Randy Jirtle

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Randy L. Jirtle
Randy Jirtle.jpg
Born (1947-11-09) November 9, 1947 (age 71)
ResidenceDurham, North Carolina, U.S.
Alma materUniversity of Wisconsin-Madison
Known forEvolution of genomic imprinting and identifying imprinted genes. Showing that environmental agents alter the epigenome, thereby affecting health and disease susceptibility in adulthood.
Scientific career
FieldsEpigenetics, Genomic imprinting, Radiation biology
InstitutionsDuke University, University of Wisconsin-Madison, University of Bedfordshire, North Carolina State University

Randy Jirtle (born November 9, 1947) is an American biologist noted for his pioneering research in epigenetics, the branch of biology that deals with inherited information that does not reside in the nucleotide sequence of DNA.[1] Jirtle retired from Duke University, Durham, NC in 2012. He is currently Professor of Epigenetics in the Department of Biological Sciences at North Carolina State University, Raleigh, NC, and Senior Visiting Scientist at the McArdle Laboratory of Cancer Research, University of Wisconsin, Madison, WI.[2] Jirtle is noted for his research on genomic imprinting, and for his use of the Agouti mouse model to investigate the effect of environmental agents on the mammalian epigenome and disease susceptibility.

Early life and career[edit]

Jirtle was born in Kewaunee, Wisconsin. He attended Algoma Public High School and the University of Wisconsin–Madison, graduating with a B.S. degree in Nuclear Engineering. For graduate school, he remained at the University of Wisconsin-Madison, obtaining an M.S. in Radiation Biology in 1973 and a PhD in 1976 (Major: Radiation Biology; Minor: Statistics). Following post-doctoral studies, Jirtle was appointed Assistant Professor of Radiology at Duke University in 1980, and became Professor of Radiation Oncology in 1990 and Associate Professor of Pathology in 1998. He remained at Duke until 2012, and is currently Professor of Epigenetics in the Department of Biological Sciences at North Carolina State University, Raleigh, NC,[3] and Senior Scientist at the McArdle Laboratory of Cancer Research, University of Wisconsin in Madison, WI.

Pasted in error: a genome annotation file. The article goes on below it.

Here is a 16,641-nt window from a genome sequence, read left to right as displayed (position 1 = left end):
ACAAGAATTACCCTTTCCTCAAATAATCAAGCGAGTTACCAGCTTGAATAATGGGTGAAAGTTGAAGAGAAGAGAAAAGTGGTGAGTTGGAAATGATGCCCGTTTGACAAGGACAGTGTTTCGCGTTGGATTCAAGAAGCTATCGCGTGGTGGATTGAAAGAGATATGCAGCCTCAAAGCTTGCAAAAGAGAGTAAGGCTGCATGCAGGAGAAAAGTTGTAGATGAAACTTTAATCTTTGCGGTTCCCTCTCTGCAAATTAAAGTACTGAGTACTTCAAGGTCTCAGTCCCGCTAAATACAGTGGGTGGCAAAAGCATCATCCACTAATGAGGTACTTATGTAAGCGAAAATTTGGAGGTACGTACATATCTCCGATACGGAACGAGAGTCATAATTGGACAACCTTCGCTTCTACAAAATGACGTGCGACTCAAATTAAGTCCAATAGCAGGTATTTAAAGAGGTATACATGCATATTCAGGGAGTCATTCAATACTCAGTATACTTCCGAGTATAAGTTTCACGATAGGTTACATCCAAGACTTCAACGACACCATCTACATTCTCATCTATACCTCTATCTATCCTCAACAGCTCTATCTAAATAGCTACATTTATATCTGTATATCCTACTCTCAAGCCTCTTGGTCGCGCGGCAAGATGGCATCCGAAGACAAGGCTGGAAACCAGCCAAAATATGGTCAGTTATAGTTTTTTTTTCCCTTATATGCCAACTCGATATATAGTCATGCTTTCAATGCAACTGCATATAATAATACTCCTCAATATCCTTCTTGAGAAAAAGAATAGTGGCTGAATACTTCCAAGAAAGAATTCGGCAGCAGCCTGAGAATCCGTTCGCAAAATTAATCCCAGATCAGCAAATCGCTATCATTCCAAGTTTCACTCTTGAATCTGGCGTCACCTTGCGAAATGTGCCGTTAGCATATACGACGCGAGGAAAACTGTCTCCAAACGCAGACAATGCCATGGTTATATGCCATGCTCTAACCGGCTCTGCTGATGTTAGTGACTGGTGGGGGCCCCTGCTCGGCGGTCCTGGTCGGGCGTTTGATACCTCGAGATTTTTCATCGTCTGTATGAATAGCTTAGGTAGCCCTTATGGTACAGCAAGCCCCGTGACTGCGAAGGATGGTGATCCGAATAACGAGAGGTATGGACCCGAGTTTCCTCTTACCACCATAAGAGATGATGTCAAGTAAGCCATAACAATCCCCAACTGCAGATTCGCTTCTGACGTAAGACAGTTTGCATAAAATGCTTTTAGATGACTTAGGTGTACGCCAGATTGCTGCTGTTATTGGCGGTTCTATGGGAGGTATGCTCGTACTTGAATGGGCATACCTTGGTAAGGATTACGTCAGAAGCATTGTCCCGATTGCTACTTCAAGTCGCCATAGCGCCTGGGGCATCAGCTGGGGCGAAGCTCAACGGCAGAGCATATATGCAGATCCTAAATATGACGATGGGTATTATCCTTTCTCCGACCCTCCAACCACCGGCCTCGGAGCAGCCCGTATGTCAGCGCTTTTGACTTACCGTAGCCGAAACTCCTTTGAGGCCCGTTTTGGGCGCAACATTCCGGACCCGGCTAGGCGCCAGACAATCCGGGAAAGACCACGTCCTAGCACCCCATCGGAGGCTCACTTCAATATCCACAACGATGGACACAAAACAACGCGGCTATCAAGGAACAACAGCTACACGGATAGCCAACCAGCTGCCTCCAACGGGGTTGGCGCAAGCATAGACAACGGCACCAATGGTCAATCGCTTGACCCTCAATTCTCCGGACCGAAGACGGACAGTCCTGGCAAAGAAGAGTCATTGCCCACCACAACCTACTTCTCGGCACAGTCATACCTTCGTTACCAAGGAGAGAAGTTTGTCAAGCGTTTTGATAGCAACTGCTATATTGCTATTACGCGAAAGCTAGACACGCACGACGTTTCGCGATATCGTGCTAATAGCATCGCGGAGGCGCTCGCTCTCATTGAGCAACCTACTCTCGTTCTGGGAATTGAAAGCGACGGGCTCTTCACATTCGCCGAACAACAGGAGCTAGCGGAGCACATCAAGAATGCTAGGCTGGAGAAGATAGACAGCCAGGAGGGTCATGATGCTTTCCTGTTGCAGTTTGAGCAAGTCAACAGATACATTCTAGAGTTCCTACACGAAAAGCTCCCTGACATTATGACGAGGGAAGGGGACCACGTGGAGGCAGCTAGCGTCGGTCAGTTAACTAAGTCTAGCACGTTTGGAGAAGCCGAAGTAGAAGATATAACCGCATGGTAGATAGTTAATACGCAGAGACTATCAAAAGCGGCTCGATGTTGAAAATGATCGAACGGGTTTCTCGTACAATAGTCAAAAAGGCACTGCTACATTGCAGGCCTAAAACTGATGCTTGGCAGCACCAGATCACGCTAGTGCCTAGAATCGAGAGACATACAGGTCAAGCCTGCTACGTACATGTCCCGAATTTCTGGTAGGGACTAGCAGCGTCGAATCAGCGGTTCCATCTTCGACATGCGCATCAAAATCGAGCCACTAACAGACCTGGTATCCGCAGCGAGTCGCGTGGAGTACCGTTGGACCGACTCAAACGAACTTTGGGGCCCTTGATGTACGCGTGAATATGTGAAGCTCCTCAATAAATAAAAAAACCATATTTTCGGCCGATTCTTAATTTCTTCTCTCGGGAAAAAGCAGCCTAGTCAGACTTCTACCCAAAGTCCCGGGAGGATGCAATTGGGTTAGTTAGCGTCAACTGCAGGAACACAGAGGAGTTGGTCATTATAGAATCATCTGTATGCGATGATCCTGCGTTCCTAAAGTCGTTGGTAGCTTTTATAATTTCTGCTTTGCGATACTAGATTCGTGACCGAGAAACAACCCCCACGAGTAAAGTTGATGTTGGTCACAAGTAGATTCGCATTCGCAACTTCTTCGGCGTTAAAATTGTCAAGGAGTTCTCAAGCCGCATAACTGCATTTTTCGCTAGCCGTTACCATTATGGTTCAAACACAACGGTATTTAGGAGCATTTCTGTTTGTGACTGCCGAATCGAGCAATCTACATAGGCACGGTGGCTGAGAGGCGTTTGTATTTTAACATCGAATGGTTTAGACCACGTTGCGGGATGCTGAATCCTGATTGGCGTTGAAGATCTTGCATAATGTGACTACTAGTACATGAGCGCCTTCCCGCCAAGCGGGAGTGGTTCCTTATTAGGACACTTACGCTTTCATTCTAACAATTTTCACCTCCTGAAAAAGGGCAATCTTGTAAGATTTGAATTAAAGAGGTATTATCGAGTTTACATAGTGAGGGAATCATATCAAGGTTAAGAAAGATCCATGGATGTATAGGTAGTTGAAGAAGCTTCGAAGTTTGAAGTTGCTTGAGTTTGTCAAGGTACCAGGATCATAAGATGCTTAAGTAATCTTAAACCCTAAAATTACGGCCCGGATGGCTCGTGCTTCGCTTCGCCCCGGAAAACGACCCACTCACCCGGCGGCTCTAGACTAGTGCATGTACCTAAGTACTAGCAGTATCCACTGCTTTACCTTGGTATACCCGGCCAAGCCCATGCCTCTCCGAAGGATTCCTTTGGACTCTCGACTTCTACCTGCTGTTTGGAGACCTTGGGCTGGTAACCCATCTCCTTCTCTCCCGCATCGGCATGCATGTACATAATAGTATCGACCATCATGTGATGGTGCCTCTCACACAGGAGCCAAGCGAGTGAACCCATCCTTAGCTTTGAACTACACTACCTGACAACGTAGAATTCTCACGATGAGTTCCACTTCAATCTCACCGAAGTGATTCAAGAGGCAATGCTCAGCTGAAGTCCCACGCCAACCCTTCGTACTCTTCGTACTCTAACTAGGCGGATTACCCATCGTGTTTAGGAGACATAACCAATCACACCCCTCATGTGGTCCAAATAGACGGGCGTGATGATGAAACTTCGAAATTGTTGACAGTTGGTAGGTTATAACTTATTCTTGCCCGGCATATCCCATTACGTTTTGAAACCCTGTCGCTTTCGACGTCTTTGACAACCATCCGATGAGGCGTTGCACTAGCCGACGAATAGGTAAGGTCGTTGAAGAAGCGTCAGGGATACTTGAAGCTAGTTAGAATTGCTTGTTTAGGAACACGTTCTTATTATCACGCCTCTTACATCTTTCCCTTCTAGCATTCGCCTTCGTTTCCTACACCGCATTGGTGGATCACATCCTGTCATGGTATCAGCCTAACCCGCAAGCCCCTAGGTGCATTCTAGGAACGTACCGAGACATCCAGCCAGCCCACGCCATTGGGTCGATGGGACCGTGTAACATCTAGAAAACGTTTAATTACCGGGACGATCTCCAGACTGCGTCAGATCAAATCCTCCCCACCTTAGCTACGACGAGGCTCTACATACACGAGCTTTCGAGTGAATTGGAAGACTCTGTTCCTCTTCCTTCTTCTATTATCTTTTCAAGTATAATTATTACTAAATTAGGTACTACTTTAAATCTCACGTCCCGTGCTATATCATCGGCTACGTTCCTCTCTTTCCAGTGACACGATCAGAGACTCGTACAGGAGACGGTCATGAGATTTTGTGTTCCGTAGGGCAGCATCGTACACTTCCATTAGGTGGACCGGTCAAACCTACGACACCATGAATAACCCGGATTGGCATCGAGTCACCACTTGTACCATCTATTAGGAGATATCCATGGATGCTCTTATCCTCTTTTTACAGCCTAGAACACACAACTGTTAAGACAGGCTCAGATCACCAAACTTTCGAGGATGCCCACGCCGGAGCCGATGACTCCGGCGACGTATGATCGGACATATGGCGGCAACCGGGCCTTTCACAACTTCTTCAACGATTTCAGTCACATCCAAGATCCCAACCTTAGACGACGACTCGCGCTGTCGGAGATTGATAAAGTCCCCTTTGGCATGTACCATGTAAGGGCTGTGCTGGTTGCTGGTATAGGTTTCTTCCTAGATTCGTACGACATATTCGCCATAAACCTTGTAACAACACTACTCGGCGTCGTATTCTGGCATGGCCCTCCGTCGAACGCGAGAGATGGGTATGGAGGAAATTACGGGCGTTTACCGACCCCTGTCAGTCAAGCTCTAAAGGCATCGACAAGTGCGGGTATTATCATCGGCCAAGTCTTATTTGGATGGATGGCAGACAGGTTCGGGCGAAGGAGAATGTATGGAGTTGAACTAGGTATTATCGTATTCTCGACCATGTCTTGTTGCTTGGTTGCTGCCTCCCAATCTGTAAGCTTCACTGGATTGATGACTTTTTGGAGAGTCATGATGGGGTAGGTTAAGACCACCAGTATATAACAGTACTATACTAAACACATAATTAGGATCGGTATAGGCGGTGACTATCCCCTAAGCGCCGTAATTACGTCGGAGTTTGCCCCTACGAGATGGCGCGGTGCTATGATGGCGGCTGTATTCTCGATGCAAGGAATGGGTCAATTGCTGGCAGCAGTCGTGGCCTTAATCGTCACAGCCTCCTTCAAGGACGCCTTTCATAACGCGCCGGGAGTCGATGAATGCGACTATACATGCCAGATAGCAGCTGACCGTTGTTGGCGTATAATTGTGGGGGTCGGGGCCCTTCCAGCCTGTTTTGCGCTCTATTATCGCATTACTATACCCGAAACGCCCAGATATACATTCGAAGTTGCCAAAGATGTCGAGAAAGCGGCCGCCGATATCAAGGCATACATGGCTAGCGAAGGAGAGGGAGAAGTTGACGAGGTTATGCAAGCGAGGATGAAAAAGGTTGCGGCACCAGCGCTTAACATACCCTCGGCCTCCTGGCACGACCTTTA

Jirtle has long been interested in how environmental agents influence biological systems. His early research examined the influence of radiation on biological systems. He developed the first in vivo clonogenic assay for hepatocytes,[4] and used it to quantify their survival when exposed to X-rays[5][6] and neutrons.[7] Jirtle also used this clonal assay to study the phenomenon of liver regeneration,[8] and published a book on liver regeneration and carcinogenesis in 1995.[9] These early studies ultimately led to the identification of the insulin-like growth factor receptor (IGF2R) as a human tumor suppressor gene,[10][11] and to studies in the emerging field of genomic imprinting, since murine IGF2R was shown at that time to be imprinted.[12]

Genomic imprinting is an example of epigenetic inheritance that results in the maternal and paternal copies of certain genes being expressed differently. The evolutionary origin of genomic imprinting has been hotly debated, and the conflict theory was proposed to explain its development.[13] This theory posits that imprinting evolved in response to a genetic ‘battle between the sexes’ to determine the level of maternal resources invested in each offspring. Jirtle examined the imprint status of the IGF2R and IGF2 in what, at the time, were unconventional species (opossum and platypus). The data generated from these phylogenetically informative species are consistent with the evolution of imprinting about 150 million years ago in a common ancestor to Therian mammals (i.e. Metatherians and Eutherians) with the advent of placentation and live birth without the use of a shelled egg,[14][15][16] and provide strong support for the conflict theory of imprinting evolution. Imprinted genes have been implicated in complex human disorders such as Alzheimer disease, autism, obesity, diabetes and schizophrenia. Jirtle has contributed to the better understanding of these human conditions by identifying novel imprinted genes, either by biochemical analysis of individual genes[17][18][19][20][21] or by genome-wide studies that used machine learning-based approaches to predict candidate imprinted genes, followed by biochemical examination of these candidates.[22][23]

The Developmental Origins of Health and Disease (DOHaD) hypothesis proposes that early life experiences can be captured and retained into adulthood, thus influencing the development of adult disease. Jirtle’s most influential scientific accomplishment is a series of papers in which his use of the Agouti mouse experimental system demonstrates that the ‘memory system’ for this phenomenon involves epigenetic modifications.